U.S. retail sales point to pick-up in demand, but inflation subdued
By Lucia Mutikani
WASHINGTON (Reuters) - A gauge of U.S. consumer spending rose more than expected in October as households bought a range of goods, suggesting upside momentum in the economy early in the fourth quarter.
Wednesday's report was the latest sign a 16-day government shutdown last month had a limited impact on the economy and should ease concerns about the holiday shopping season.
"It reinforces the current narrative of sustained growth momentum in the recovery going into the last quarter of the year, even at a time when the economy was contending with the headwinds created by the government shutdown," said Millan Mulraine, senior economist at TD Securities in New York.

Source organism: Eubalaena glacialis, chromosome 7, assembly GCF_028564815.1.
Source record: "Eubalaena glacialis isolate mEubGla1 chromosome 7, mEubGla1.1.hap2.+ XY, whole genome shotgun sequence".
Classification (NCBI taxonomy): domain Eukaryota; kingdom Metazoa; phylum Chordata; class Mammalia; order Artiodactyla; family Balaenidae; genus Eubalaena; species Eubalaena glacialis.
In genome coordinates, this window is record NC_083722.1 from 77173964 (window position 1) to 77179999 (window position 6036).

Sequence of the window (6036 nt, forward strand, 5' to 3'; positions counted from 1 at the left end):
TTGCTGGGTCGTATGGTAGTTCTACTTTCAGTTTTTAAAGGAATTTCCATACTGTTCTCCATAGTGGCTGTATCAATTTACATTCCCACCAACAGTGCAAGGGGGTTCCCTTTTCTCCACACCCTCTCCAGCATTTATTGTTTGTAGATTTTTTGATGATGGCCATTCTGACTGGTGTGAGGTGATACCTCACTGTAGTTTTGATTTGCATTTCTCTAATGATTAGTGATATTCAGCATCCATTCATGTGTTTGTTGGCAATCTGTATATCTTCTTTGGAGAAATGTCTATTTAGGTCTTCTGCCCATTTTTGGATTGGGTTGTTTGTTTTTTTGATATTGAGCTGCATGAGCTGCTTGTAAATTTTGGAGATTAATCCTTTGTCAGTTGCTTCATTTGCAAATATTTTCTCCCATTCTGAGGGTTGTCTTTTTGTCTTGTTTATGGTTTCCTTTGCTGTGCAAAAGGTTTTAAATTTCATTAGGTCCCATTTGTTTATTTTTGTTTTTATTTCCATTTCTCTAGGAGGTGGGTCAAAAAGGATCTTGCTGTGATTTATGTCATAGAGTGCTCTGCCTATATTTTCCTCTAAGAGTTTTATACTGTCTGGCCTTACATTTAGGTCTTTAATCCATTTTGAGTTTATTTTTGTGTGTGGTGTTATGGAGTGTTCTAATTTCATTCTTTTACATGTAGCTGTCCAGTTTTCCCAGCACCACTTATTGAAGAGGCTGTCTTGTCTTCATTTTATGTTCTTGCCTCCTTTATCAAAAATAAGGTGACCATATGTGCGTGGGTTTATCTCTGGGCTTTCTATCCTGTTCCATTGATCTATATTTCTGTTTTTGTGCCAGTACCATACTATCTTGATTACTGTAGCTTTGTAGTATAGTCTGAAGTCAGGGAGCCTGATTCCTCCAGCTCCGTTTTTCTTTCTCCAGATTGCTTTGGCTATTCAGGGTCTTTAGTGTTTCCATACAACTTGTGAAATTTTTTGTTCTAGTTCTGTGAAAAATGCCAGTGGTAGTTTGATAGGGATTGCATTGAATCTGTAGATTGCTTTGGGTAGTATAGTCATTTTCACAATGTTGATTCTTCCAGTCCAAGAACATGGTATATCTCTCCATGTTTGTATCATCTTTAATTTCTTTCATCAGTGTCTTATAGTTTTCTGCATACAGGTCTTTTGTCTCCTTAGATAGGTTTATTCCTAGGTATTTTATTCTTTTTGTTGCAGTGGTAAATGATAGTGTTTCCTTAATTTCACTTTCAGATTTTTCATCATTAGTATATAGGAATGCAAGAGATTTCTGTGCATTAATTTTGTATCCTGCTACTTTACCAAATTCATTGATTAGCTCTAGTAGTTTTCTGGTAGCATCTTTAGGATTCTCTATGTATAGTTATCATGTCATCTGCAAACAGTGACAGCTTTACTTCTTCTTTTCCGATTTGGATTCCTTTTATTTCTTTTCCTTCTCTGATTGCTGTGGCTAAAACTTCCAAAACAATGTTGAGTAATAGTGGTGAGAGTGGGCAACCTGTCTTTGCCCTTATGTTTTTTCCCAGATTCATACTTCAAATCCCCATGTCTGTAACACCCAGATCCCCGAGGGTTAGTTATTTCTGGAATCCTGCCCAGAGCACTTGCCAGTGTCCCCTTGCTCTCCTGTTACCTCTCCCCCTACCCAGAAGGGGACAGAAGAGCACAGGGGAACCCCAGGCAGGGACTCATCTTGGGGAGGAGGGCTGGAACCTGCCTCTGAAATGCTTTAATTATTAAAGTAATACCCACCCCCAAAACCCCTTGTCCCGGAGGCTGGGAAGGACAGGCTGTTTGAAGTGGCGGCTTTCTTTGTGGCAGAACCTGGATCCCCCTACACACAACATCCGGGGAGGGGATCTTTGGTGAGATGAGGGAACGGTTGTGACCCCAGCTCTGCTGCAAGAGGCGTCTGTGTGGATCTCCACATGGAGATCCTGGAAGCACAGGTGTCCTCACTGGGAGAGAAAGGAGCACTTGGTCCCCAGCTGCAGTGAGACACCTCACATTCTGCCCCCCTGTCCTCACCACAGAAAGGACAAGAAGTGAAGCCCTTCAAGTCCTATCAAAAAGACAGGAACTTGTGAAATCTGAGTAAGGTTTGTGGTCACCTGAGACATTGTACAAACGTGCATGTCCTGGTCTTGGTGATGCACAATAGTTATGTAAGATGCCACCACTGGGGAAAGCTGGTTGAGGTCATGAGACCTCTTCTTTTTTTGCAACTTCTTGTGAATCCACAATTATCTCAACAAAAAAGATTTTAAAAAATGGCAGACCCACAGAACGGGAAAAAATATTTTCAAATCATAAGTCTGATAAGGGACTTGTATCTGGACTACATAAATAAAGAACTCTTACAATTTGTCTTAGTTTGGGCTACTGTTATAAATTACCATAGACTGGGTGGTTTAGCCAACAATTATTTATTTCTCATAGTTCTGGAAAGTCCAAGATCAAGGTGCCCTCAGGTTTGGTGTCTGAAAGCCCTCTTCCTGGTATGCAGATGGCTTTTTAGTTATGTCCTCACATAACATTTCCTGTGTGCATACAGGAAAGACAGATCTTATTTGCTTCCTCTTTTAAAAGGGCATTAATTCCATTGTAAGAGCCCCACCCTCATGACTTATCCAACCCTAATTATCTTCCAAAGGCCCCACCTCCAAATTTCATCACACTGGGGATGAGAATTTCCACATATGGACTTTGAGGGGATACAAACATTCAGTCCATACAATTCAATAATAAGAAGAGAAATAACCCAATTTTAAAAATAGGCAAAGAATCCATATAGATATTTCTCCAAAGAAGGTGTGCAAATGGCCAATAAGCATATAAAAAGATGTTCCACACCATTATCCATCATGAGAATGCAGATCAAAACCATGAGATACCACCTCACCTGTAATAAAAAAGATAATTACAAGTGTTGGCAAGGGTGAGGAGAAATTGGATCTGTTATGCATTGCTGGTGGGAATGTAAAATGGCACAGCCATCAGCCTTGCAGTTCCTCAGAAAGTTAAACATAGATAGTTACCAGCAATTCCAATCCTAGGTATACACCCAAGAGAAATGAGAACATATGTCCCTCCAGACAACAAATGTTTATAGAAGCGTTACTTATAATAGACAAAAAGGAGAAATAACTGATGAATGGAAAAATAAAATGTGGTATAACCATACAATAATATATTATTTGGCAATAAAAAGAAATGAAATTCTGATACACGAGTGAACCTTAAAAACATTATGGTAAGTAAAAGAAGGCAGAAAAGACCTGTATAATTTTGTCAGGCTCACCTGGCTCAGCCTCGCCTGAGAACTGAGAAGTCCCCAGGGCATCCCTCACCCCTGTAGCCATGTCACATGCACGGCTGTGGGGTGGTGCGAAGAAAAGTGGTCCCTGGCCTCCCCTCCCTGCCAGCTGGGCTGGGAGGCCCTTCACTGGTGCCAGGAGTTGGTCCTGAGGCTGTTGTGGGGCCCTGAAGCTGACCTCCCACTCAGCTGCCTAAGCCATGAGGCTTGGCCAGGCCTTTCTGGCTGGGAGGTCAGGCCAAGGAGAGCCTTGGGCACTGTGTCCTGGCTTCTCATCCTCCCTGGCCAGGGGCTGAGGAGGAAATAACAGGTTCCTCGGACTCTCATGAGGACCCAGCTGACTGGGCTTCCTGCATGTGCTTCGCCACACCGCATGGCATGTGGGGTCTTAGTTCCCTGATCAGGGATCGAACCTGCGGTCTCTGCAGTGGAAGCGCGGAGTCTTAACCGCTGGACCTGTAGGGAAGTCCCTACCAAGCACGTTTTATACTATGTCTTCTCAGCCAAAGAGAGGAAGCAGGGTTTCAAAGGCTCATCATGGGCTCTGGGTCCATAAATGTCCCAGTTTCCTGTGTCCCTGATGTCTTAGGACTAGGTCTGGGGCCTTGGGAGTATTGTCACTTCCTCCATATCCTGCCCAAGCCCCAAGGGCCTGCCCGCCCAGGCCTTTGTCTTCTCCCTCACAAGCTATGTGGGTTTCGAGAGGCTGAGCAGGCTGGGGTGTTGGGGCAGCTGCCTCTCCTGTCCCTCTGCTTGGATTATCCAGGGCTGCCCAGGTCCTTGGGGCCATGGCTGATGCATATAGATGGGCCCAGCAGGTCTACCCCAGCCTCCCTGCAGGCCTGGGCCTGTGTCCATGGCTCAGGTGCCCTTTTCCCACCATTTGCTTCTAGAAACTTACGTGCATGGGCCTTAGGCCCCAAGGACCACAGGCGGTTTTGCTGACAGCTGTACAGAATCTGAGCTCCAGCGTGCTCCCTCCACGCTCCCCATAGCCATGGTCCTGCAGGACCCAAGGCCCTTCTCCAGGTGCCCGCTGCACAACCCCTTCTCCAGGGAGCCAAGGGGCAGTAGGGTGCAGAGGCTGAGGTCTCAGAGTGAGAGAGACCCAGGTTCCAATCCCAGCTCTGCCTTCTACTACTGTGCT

Despite demand picking up, inflation is still subdued, which should give the Federal Reserve latitude to maintain its current pace of bond purchases for a while.
Retail sales excluding automobiles, gasoline and building materials increased 0.5 percent last month after advancing 0.3 percent in September, the Commerce Department said.
Economists polled by Reuters had expected so-called core sales, which correspond most closely with the consumer spending component of gross domestic product, to rise 0.3 percent.
The better-than-expected increase in core retail sales suggested consumer spending would likely accelerate from a two-year low touched in the third quarter and probably limit downside risks to economic growth during the fourth quarter.
The report added to data such as nonfarm payrolls and manufacturing that have suggested the partial shutdown of the federal government had not inflicted widespread damage on the economy as initially feared. Continued...